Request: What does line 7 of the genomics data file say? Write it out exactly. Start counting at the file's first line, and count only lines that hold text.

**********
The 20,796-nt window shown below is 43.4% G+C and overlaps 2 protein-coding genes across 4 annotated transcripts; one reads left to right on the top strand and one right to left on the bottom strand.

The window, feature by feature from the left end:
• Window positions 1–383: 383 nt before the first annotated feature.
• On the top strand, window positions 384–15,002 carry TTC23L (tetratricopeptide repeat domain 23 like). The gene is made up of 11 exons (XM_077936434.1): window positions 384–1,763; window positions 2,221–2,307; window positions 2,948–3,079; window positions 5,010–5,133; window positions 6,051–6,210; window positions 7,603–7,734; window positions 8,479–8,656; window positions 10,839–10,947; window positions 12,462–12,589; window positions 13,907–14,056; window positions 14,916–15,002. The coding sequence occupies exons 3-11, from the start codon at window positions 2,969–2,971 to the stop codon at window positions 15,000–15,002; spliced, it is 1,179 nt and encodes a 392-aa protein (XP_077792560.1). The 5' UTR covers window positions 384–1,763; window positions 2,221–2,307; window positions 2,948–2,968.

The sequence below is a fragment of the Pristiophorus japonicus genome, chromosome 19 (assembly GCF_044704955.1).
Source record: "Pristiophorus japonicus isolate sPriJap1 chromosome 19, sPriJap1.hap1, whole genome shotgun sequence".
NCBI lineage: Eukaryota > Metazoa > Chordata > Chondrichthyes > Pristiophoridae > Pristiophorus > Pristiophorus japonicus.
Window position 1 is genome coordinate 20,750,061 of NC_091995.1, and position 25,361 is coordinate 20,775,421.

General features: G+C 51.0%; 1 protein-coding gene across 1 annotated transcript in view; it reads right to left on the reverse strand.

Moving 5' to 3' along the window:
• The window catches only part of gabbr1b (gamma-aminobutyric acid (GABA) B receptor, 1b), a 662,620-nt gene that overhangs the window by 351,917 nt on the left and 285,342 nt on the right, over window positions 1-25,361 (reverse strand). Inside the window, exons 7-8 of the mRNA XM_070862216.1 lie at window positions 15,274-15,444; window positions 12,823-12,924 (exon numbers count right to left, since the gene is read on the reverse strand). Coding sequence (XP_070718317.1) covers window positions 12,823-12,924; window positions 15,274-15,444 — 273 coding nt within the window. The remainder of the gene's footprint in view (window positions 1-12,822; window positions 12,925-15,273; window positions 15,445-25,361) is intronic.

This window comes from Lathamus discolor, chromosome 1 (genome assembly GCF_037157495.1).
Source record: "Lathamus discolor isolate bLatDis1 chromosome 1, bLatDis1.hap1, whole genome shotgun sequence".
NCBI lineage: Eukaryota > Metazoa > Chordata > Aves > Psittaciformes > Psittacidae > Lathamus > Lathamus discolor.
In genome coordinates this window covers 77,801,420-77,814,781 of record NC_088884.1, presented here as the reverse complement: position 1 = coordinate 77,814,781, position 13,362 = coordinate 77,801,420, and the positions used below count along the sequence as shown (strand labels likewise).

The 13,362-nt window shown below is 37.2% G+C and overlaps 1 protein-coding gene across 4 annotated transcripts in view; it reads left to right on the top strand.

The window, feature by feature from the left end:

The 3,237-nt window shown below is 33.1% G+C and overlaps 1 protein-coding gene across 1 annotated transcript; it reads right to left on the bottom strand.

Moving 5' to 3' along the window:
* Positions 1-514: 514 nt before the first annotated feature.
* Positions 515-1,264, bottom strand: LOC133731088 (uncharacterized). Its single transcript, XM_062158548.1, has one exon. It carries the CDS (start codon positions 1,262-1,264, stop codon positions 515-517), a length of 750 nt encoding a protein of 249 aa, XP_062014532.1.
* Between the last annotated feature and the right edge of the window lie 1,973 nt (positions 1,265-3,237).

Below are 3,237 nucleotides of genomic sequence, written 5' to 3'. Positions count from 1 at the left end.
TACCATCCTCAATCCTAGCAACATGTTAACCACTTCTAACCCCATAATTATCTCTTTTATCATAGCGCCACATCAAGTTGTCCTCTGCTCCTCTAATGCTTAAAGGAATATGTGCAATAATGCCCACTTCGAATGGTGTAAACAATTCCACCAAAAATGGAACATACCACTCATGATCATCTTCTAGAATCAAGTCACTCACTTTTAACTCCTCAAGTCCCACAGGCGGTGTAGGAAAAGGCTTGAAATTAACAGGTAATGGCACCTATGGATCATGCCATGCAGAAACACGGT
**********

NCBI lineage: Eukaryota > Metazoa > Chordata > Chondrichthyes > Pristiophoridae > Pristiophorus > Pristiophorus japonicus.